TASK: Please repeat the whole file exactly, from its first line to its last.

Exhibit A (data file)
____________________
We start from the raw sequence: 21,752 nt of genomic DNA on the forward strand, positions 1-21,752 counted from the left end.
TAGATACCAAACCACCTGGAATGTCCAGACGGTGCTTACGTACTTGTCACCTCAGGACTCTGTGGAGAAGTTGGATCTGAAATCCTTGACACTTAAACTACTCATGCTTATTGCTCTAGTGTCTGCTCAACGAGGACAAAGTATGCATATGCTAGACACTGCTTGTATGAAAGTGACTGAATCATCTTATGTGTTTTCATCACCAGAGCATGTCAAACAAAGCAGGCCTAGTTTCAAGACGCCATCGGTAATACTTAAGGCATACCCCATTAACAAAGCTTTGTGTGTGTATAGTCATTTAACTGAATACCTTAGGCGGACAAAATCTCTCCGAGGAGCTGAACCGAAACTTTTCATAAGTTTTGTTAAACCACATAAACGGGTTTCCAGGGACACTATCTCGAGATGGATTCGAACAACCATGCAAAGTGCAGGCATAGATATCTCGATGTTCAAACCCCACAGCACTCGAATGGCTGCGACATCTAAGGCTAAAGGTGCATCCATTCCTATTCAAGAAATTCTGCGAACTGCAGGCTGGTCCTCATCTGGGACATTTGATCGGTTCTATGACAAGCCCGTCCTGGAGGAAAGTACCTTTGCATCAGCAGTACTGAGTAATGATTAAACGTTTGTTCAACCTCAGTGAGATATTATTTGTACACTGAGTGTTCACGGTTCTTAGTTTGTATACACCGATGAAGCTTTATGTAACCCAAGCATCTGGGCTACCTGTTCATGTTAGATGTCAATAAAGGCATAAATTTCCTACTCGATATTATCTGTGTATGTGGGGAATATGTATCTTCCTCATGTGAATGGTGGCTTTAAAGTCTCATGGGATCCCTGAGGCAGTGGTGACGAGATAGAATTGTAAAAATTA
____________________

We start from the raw sequence: 21,752 nt of genomic DNA on the forward strand, positions 1-21,752 counted from the left end.
TAGATACCAAACCACCTGGAATGTCCAGACGGTGCTTACGTACTTGTCACCTCAGGACTCTGTGGAGAAGTTGGATCTGAAATCCTTGACACTTAAACTACTCATGCTTATTGCTCTAGTGTCTGCTCAACGAGGACAAAGTATGCATATGCTAGACACTGCTTGTATGAAAGTGACTGAATCATCTTATGTGTTTTCATCACCAGAGCATGTCAAACAAAGCAGGCCTAGTTTCAAGACGCCATCGGTAATACTTAAGGCATACCCCATTAACAAAGCTTTGTGTGTGTATAGTCATTTAACTGAATACCTTAGGCGGACAAAATCTCTCCGAGGAGCTGAACCGAAACTTTTCATAAGTTTTGTTAAACCACATAAACGGGTTTCCAGGGACACTATCTCGAGATGGATTCGAACAACCATGCAAAGTGCAGGCATAGATATCTCGATGTTCAAACCCCACAGCACTCGAATGGCTGCGACATCTAAGGCTAAAGGTGCATCCATTCCTATTCAAGAAATTCTGCGAACTGCAGGCTGGTCCTCATCTGGGACATTTGATCGGTTCTATGACAAGCCCGTCCTGGAGGAAAGTACCTTTGCATCAGCAGTACTGAGTAATGATTAAACGTTTGTTCAACCTCAGTGAGATATTATTTGTACACTGAGTGTTCACGGTTCTTAGTTTGTATACACCGATGAAGCTTTATGTAACCCAAGCATCTGGGCTACCTGTTCATGTTAGATGTCAATAAAGGCATAAATTTCCTACTCGATATTATCTGTGTATGTGGGGAATATGTATCTTCCTCATGTGAATGGTGGCTTTAAAGTCTCATGGGATCCCTGAGGCAGTGGTGACGAGATAGAATTGTAAAAATTA